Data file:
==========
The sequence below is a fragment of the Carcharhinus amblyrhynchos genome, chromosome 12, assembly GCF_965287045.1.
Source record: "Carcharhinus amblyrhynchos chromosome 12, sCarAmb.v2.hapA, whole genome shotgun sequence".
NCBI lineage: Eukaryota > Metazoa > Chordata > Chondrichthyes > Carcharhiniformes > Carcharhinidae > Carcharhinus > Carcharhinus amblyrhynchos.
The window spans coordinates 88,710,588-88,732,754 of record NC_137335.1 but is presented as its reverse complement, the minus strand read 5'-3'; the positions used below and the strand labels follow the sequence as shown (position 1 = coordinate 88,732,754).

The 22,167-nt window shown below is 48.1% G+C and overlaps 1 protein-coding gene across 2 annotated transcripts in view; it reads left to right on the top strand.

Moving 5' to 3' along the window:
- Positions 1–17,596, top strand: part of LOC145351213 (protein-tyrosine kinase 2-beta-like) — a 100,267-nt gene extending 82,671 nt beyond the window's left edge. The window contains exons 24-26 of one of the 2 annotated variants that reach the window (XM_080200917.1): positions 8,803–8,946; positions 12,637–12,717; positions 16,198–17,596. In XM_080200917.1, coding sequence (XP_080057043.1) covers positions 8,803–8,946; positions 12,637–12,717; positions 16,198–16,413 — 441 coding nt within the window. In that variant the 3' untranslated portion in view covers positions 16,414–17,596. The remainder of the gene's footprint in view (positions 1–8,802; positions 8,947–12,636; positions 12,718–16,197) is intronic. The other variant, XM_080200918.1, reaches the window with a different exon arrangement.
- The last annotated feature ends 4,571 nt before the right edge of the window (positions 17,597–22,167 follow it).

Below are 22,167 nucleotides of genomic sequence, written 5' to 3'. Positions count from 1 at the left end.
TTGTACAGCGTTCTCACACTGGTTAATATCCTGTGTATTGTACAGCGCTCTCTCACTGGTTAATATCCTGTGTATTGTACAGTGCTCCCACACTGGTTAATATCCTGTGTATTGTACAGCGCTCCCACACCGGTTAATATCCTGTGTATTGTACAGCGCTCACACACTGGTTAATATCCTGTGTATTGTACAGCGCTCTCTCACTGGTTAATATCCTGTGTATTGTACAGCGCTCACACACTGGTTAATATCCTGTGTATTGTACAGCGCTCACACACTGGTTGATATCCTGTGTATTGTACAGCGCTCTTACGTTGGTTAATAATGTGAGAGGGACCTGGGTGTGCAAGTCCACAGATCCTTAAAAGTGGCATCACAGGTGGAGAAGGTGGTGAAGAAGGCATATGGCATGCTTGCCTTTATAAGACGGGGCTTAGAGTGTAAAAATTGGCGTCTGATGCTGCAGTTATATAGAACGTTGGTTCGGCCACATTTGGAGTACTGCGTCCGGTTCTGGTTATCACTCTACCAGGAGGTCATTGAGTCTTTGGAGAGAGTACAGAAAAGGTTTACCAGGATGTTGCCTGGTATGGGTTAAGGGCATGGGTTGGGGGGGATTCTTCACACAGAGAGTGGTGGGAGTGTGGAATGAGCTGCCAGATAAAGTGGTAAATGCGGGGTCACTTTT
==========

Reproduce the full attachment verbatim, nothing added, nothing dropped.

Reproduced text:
The sequence below is a fragment of the Carcharhinus amblyrhynchos genome, chromosome 12, assembly GCF_965287045.1.
Source record: "Carcharhinus amblyrhynchos chromosome 12, sCarAmb.v2.hapA, whole genome shotgun sequence".
NCBI lineage: Eukaryota > Metazoa > Chordata > Chondrichthyes > Carcharhiniformes > Carcharhinidae > Carcharhinus > Carcharhinus amblyrhynchos.
The window spans coordinates 88,710,588-88,732,754 of record NC_137335.1 but is presented as its reverse complement, the minus strand read 5'-3'; the positions used below and the strand labels follow the sequence as shown (position 1 = coordinate 88,732,754).

The 22,167-nt window shown below is 48.1% G+C and overlaps 1 protein-coding gene across 2 annotated transcripts in view; it reads left to right on the top strand.

Moving 5' to 3' along the window:
- Positions 1–17,596, top strand: part of LOC145351213 (protein-tyrosine kinase 2-beta-like) — a 100,267-nt gene extending 82,671 nt beyond the window's left edge. The window contains exons 24-26 of one of the 2 annotated variants that reach the window (XM_080200917.1): positions 8,803–8,946; positions 12,637–12,717; positions 16,198–17,596. In XM_080200917.1, coding sequence (XP_080057043.1) covers positions 8,803–8,946; positions 12,637–12,717; positions 16,198–16,413 — 441 coding nt within the window. In that variant the 3' untranslated portion in view covers positions 16,414–17,596. The remainder of the gene's footprint in view (positions 1–8,802; positions 8,947–12,636; positions 12,718–16,197) is intronic. The other variant, XM_080200918.1, reaches the window with a different exon arrangement.
- The last annotated feature ends 4,571 nt before the right edge of the window (positions 17,597–22,167 follow it).

Below are 22,167 nucleotides of genomic sequence, written 5' to 3'. Positions count from 1 at the left end.
TTGTACAGCGTTCTCACACTGGTTAATATCCTGTGTATTGTACAGCGCTCTCTCACTGGTTAATATCCTGTGTATTGTACAGTGCTCCCACACTGGTTAATATCCTGTGTATTGTACAGCGCTCCCACACCGGTTAATATCCTGTGTATTGTACAGCGCTCACACACTGGTTAATATCCTGTGTATTGTACAGCGCTCTCTCACTGGTTAATATCCTGTGTATTGTACAGCGCTCACACACTGGTTAATATCCTGTGTATTGTACAGCGCTCACACACTGGTTGATATCCTGTGTATTGTACAGCGCTCTTACGTTGGTTAATAATGTGAGAGGGACCTGGGTGTGCAAGTCCACAGATCCTTAAAAGTGGCATCACAGGTGGAGAAGGTGGTGAAGAAGGCATATGGCATGCTTGCCTTTATAAGACGGGGCTTAGAGTGTAAAAATTGGCGTCTGATGCTGCAGTTATATAGAACGTTGGTTCGGCCACATTTGGAGTACTGCGTCCGGTTCTGGTTATCACTCTACCAGGAGGTCATTGAGTCTTTGGAGAGAGTACAGAAAAGGTTTACCAGGATGTTGCCTGGTATGGGTTAAGGGCATGGGTTGGGGGGGATTCTTCACACAGAGAGTGGTGGGAGTGTGGAATGAGCTGCCAGATAAAGTGGTAAATGCGGGGTCACTTTT